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Did race prejudice cause slavery? Or was it the other way round? Winthrop D. Jordan, in his monumental study of white American

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Introduction

Was racism a cause or consequence of slavery? Did race prejudice cause slavery? Or was it the other way round? Winthrop D. Jordan, in his monumental study of white American attitudes to black people from 1550 to 1812, argues that prejudice and slavery may well have been equally cause and effect, 'dynamically joining hands to hustle the Negro down the road to complete degradation. But we must go deeper than that, if we are to understand the rise of English racism as an ideology, the various roles it has played in the past, and the role it is playing today. And first we must distinguish between race prejudice and racism Sudden or limited contact between different nations or ethnic groups gives rise, as a rule, to all kinds of popular beliefs. Such beliefs spring from ignorance, fear, and the need to find a plausible explanation for perplexing physical and cultural differences. Specific false beliefs about other nations or other human varieties tend to be corrected, sooner or later, by observation and experience. But race prejudice in general is no less persistent than other oral traditions containing a substantial irrational element. It is especially persistent in communities that are ethnically homogeneous, geographically isolated, technologically backward, or socially conservative, with knowledge and political power concentrated in the hands of an elite. ...read more.

Middle

White people were taught that this nakedness reflected promiscuity in the black woman. The white men used this false notion of promiscuity as justification to rape these women without any feelings of guilt. according to the text of Brenda E. Stevenson, Gender Convention, Ideals, and Identity Among Antebellum Virginia Slave Women (p.171). Whites saw black women as non-human, but they still wanted their body and the pleasure of having sex with them. In many cases the black women were forced to concede because if they didn't obey, they ran the risk of being beat to death. Still many preferred to resist rape and take their chances. Mary Prince, a West Indian slave states: " He had an ugly fashion of stripping himself quite naked and ordering me then to wash him in a tub of water. This was worse to me than the licks." 1 Also, the image of the female slave as a wife and mother was viewed negatively. The black women slave could not be a good mother since she couldn't take care of her children and give them all they needed. She is not there for her husband since she is always in labour. The truth is that in most cases the slave women had to take more care of her master's kid than her own. ...read more.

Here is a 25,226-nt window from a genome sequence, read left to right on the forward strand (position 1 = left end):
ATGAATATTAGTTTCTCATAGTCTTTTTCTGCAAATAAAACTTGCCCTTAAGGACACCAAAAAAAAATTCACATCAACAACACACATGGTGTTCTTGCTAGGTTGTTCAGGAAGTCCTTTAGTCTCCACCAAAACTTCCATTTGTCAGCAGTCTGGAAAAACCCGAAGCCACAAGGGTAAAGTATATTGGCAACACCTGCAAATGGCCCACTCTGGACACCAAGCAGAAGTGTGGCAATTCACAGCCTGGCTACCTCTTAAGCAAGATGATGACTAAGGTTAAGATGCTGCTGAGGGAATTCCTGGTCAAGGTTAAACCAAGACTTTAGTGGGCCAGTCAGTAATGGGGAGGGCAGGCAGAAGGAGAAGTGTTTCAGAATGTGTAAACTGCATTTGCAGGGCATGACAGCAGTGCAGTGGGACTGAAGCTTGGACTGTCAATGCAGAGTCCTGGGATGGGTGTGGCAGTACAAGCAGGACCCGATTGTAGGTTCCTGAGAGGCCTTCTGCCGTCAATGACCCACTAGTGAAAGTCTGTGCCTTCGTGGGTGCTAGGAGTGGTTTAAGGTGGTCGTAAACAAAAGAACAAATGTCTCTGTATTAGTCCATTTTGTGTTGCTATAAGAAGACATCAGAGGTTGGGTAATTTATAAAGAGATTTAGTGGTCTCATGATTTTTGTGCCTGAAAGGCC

Conclusion

Many passages from The Classic Slave Narratives confirm that white masters constantly demonstrated their superiority though senseless beatings. Isn't it ironic that the whites were the ones that viewed themselves as civilized, educated good Christians? More like devils in this writers opinion. This passage of The History of Mary Prince (p.265), show all the horror and the freeness of masters act: "He came to me, and without any more ado, stooped down, and taking off his heavy boot, he struck me such a severe blow in the small of my back, that I shrieked with agony, and thought I was killed; and feel a weakness in that part to this day (...) I cannot remember how many licks he gave me then, but he beat me till I was unable to stand, and till he himself was weary."4 In conclusion we can see how through the use of propaganda (i.e. fabrication of black race, identity and culture) white Europeans convinced themselves (and others) that Blacks were less than human. They utilized this falsified belief system to enslave black Africans for their own selfish economic gain. History has proven that the white Europeans were the real savages. It is true even today in many parts of the world that blacks suffer discrimination based on the false stereotypes created during black slavery in the Caribbean and southern United States. ...read more.

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